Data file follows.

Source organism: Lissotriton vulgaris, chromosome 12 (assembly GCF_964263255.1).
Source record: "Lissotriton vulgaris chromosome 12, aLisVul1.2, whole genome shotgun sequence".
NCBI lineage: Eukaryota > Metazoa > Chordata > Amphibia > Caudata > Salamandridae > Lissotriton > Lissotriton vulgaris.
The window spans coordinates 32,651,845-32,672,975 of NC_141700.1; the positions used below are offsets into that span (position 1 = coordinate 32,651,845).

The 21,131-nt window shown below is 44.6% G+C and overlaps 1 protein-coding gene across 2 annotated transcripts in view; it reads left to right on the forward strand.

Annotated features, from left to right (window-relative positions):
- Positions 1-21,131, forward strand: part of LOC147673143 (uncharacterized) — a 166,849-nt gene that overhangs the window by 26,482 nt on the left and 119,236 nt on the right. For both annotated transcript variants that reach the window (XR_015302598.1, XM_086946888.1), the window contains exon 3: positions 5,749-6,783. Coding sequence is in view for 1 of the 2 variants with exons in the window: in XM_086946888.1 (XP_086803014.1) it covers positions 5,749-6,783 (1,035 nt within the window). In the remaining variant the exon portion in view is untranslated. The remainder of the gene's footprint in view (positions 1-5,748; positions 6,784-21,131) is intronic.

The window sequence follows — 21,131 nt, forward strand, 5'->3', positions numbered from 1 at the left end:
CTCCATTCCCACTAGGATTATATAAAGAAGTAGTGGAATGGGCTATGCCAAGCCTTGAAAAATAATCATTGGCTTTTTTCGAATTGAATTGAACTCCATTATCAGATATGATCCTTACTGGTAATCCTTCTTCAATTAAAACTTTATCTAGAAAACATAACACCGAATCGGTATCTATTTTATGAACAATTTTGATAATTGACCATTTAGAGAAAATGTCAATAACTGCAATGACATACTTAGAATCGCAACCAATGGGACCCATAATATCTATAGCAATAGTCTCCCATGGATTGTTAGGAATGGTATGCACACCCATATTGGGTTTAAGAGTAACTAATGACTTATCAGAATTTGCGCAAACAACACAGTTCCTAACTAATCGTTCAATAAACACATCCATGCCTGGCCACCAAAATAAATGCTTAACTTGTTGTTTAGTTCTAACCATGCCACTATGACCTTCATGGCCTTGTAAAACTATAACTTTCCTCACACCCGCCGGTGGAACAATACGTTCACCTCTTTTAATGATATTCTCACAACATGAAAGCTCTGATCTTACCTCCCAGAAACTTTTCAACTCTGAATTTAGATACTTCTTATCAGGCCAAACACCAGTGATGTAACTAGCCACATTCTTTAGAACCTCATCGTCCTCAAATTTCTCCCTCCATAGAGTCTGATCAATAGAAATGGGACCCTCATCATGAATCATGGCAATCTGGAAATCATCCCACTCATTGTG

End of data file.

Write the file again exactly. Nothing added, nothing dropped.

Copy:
Source organism: Lissotriton vulgaris, chromosome 12 (assembly GCF_964263255.1).
Source record: "Lissotriton vulgaris chromosome 12, aLisVul1.2, whole genome shotgun sequence".
NCBI lineage: Eukaryota > Metazoa > Chordata > Amphibia > Caudata > Salamandridae > Lissotriton > Lissotriton vulgaris.
The window spans coordinates 32,651,845-32,672,975 of NC_141700.1; the positions used below are offsets into that span (position 1 = coordinate 32,651,845).

The 21,131-nt window shown below is 44.6% G+C and overlaps 1 protein-coding gene across 2 annotated transcripts in view; it reads left to right on the forward strand.

Annotated features, from left to right (window-relative positions):
- Positions 1-21,131, forward strand: part of LOC147673143 (uncharacterized) — a 166,849-nt gene that overhangs the window by 26,482 nt on the left and 119,236 nt on the right. For both annotated transcript variants that reach the window (XR_015302598.1, XM_086946888.1), the window contains exon 3: positions 5,749-6,783. Coding sequence is in view for 1 of the 2 variants with exons in the window: in XM_086946888.1 (XP_086803014.1) it covers positions 5,749-6,783 (1,035 nt within the window). In the remaining variant the exon portion in view is untranslated. The remainder of the gene's footprint in view (positions 1-5,748; positions 6,784-21,131) is intronic.

The window sequence follows — 21,131 nt, forward strand, 5'->3', positions numbered from 1 at the left end:
CTCCATTCCCACTAGGATTATATAAAGAAGTAGTGGAATGGGCTATGCCAAGCCTTGAAAAATAATCATTGGCTTTTTTCGAATTGAATTGAACTCCATTATCAGATATGATCCTTACTGGTAATCCTTCTTCAATTAAAACTTTATCTAGAAAACATAACACCGAATCGGTATCTATTTTATGAACAATTTTGATAATTGACCATTTAGAGAAAATGTCAATAACTGCAATGACATACTTAGAATCGCAACCAATGGGACCCATAATATCTATAGCAATAGTCTCCCATGGATTGTTAGGAATGGTATGCACACCCATATTGGGTTTAAGAGTAACTAATGACTTATCAGAATTTGCGCAAACAACACAGTTCCTAACTAATCGTTCAATAAACACATCCATGCCTGGCCACCAAAATAAATGCTTAACTTGTTGTTTAGTTCTAACCATGCCACTATGACCTTCATGGCCTTGTAAAACTATAACTTTCCTCACACCCGCCGGTGGAACAATACGTTCACCTCTTTTAATGATATTCTCACAACATGAAAGCTCTGATCTTACCTCCCAGAAACTTTTCAACTCTGAATTTAGATACTTCTTATCAGGCCAAACACCAGTGATGTAACTAGCCACATTCTTTAGAACCTCATCGTCCTCAAATTTCTCCCTCCATAGAGTCTGATCAATAGAAATGGGACCCTCATCATGAATCATGGCAATCTGGAAATCATCCCACTCATTGTG